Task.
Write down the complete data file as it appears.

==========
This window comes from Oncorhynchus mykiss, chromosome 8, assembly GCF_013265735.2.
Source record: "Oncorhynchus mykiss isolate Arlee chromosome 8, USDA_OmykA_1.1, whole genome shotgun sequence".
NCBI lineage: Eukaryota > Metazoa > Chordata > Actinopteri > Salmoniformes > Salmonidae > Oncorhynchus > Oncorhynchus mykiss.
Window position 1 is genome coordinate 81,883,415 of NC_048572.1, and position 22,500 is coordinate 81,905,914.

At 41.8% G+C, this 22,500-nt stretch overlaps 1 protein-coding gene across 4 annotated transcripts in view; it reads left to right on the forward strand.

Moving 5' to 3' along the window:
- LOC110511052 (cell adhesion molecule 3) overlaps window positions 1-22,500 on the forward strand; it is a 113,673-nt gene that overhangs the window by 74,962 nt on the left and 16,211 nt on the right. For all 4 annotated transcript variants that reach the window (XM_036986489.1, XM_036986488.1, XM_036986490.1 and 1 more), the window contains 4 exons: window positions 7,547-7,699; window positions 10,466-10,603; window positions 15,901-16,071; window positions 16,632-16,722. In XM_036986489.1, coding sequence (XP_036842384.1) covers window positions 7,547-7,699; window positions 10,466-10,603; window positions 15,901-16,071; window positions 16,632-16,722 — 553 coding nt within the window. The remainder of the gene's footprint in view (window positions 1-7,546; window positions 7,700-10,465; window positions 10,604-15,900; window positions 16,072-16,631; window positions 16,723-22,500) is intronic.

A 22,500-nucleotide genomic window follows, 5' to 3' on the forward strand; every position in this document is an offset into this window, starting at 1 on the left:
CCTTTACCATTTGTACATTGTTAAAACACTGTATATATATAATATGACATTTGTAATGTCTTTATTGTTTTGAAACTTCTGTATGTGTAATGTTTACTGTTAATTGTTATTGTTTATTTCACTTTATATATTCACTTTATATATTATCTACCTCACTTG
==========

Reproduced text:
This window comes from Oncorhynchus mykiss, chromosome 8, assembly GCF_013265735.2.
Source record: "Oncorhynchus mykiss isolate Arlee chromosome 8, USDA_OmykA_1.1, whole genome shotgun sequence".
NCBI lineage: Eukaryota > Metazoa > Chordata > Actinopteri > Salmoniformes > Salmonidae > Oncorhynchus > Oncorhynchus mykiss.
Window position 1 is genome coordinate 81,883,415 of NC_048572.1, and position 22,500 is coordinate 81,905,914.

At 41.8% G+C, this 22,500-nt stretch overlaps 1 protein-coding gene across 4 annotated transcripts in view; it reads left to right on the forward strand.

Moving 5' to 3' along the window:
- LOC110511052 (cell adhesion molecule 3) overlaps window positions 1-22,500 on the forward strand; it is a 113,673-nt gene that overhangs the window by 74,962 nt on the left and 16,211 nt on the right. For all 4 annotated transcript variants that reach the window (XM_036986489.1, XM_036986488.1, XM_036986490.1 and 1 more), the window contains 4 exons: window positions 7,547-7,699; window positions 10,466-10,603; window positions 15,901-16,071; window positions 16,632-16,722. In XM_036986489.1, coding sequence (XP_036842384.1) covers window positions 7,547-7,699; window positions 10,466-10,603; window positions 15,901-16,071; window positions 16,632-16,722 — 553 coding nt within the window. The remainder of the gene's footprint in view (window positions 1-7,546; window positions 7,700-10,465; window positions 10,604-15,900; window positions 16,072-16,631; window positions 16,723-22,500) is intronic.

A 22,500-nucleotide genomic window follows, 5' to 3' on the forward strand; every position in this document is an offset into this window, starting at 1 on the left:
CCTTTACCATTTGTACATTGTTAAAACACTGTATATATATAATATGACATTTGTAATGTCTTTATTGTTTTGAAACTTCTGTATGTGTAATGTTTACTGTTAATTGTTATTGTTTATTTCACTTTATATATTCACTTTATATATTATCTACCTCACTTG